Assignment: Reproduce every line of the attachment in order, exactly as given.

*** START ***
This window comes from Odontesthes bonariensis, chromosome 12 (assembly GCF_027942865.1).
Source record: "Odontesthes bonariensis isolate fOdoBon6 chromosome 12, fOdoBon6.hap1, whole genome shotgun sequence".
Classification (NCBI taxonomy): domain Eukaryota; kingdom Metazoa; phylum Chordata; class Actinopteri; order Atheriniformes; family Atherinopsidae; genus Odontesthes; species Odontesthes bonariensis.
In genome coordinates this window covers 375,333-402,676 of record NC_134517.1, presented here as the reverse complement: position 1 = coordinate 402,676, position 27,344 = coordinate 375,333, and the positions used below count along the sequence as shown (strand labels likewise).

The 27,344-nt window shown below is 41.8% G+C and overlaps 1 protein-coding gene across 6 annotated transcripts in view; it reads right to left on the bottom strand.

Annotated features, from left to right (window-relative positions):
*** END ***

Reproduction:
This window comes from Odontesthes bonariensis, chromosome 12 (assembly GCF_027942865.1).
Source record: "Odontesthes bonariensis isolate fOdoBon6 chromosome 12, fOdoBon6.hap1, whole genome shotgun sequence".
Classification (NCBI taxonomy): domain Eukaryota; kingdom Metazoa; phylum Chordata; class Actinopteri; order Atheriniformes; family Atherinopsidae; genus Odontesthes; species Odontesthes bonariensis.
In genome coordinates this window covers 375,333-402,676 of record NC_134517.1, presented here as the reverse complement: position 1 = coordinate 402,676, position 27,344 = coordinate 375,333, and the positions used below count along the sequence as shown (strand labels likewise).

The 27,344-nt window shown below is 41.8% G+C and overlaps 1 protein-coding gene across 6 annotated transcripts in view; it reads right to left on the bottom strand.

Annotated features, from left to right (window-relative positions):